It’s not easy running with a heavy backpack especially after having been walking all day, so I ran the descents and flat bits as best I could and then power hiked the climbs. My phone pinged as a text message came in from Anna but I didn’t have time to stop and read it. I looked at it on my watch as best I could without my glasses on. I thought it said “It’s about 3 miles to the main road”. If that was the case I should make it, but I kept running anyway. The text actually said “It’s about 5 miles to the main road”.

I was now regretting putting the extra fleece and the jacket on as I was getting pretty hot with the effort but there was no time to stop. I tried to flag down a couple of cars that passed for a lift to the main road but no one would stop. On I went, running when I could on what seemed like a never ending road.

Another text message came through from Anna who was tracking me online. “You’re about 1.5 miles from the main road, bus timetable says it gets there about 5:15pm”. I glanced at my watch, it was 4:55pm. 20 minutes to cover a mile and half. It should be doable but I could see that the road ahead was mainly uphill. I saw a lorry on the main road in the distance, it still looked a long way off. On I went pushing ever harder to try to get there in time. Finally the main road came into sight. I stopped at the junction, crossed the road and checked my watch. It was 5:06pm. I messaged Anna saying that I was there and now needed to find a bus stop. She replied with messages saying it looked like it would stop at the junction and should be there at 5:14pm. Phew, I’d made it and with just 8 minutes to spare. Now I just had to hope that there was indeed a bus.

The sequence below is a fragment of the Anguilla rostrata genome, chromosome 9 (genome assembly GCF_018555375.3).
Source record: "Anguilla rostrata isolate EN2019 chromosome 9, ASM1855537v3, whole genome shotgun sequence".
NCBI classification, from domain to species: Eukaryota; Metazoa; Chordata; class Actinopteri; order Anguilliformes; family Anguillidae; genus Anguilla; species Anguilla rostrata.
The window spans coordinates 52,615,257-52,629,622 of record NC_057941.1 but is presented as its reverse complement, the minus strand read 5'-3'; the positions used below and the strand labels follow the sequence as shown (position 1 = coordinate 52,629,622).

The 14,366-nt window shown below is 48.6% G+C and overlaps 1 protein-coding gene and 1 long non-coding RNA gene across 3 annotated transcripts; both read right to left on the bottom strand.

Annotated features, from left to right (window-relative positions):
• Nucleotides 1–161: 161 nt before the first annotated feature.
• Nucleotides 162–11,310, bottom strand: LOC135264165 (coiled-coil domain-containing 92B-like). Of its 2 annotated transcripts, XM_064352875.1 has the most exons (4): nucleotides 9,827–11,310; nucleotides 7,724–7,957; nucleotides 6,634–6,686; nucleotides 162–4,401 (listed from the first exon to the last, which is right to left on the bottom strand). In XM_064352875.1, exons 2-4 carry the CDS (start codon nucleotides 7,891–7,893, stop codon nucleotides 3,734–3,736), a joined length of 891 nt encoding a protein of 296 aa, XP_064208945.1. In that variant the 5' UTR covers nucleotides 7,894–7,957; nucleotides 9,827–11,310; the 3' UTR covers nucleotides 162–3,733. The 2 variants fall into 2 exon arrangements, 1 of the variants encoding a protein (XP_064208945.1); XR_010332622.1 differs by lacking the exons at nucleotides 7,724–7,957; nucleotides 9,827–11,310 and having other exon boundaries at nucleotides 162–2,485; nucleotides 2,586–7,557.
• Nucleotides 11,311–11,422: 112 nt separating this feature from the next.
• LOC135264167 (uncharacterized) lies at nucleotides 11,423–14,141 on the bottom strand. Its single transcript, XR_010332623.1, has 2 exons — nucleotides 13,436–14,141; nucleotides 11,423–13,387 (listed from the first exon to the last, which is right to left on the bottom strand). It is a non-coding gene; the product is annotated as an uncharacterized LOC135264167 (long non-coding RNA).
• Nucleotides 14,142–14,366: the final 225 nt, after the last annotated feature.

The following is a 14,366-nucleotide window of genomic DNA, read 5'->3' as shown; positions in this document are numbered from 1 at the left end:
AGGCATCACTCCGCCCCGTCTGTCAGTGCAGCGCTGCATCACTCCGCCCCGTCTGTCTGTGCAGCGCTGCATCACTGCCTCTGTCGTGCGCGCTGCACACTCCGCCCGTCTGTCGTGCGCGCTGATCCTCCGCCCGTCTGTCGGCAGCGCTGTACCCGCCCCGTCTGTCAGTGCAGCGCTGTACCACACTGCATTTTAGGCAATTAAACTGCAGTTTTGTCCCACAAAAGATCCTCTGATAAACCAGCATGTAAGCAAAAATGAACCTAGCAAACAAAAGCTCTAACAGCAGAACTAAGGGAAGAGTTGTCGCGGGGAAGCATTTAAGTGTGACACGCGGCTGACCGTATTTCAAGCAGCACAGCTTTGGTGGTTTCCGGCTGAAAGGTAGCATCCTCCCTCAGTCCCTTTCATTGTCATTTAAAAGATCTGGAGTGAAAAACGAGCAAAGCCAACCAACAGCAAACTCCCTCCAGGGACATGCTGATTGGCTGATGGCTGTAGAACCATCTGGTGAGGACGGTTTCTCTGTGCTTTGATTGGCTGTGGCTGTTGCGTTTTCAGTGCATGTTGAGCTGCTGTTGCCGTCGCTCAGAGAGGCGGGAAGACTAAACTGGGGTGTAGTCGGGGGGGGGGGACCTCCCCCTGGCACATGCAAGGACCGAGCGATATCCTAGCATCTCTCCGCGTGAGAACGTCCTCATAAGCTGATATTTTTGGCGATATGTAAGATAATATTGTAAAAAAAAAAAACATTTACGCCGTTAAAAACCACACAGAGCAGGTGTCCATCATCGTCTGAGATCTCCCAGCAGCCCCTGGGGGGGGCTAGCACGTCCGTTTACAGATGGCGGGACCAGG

Thankfully there was and I was soon onboard and heading towards St Davids. My toe was sore and I could tell it was bleeding, maybe I’d lost a toenail. I hadn’t expected to be running today, especially not with a fully laden rucksack, and I was a little sweaty. I polished off some water and tried to recover. That had been a bit of excitement for the end of the day. I may have bailed from another night under canvas but I had at least ticked off another 14 miles of the Coast Path and added a 5 mile run onto the end of it just for fun. I was at least safe and would make it home tonight. The next stretch will have to wait for another day.

That was about 32 miles of the coast path completed in the past two days though so depsite the early abandonment I’d made some good progress. Hopefully I’ll be back for more soon.

3 Responses

  1. Avatar forComment Author Mum x says:

    Talk about living on the edge !
    Glad you made it x

  1. Wednesday, March 20th, 2024

    […] I had another couple of days planned after this so should tick off a decent chunk of the path. Check out the next post to see how I got […]

  2. Tuesday, May 21st, 2024

    […] would have been sheltered somewhat from the gale that was blowing last time I was in these parts. That time I had aborted my mission and headed home. I could probably have continued on a little further and camped here but I didn’t know that […]

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Alan Cole

Alan is a Freelance Website Designer, Sports & Exercise Science Lab Technician and full time Dad & husband with far too many hobbies: Triathlete, Swimming, Cycling, Running, MTBing, Surfing, Windsurfing, SUPing, Gardening, Photography.... The list goes on.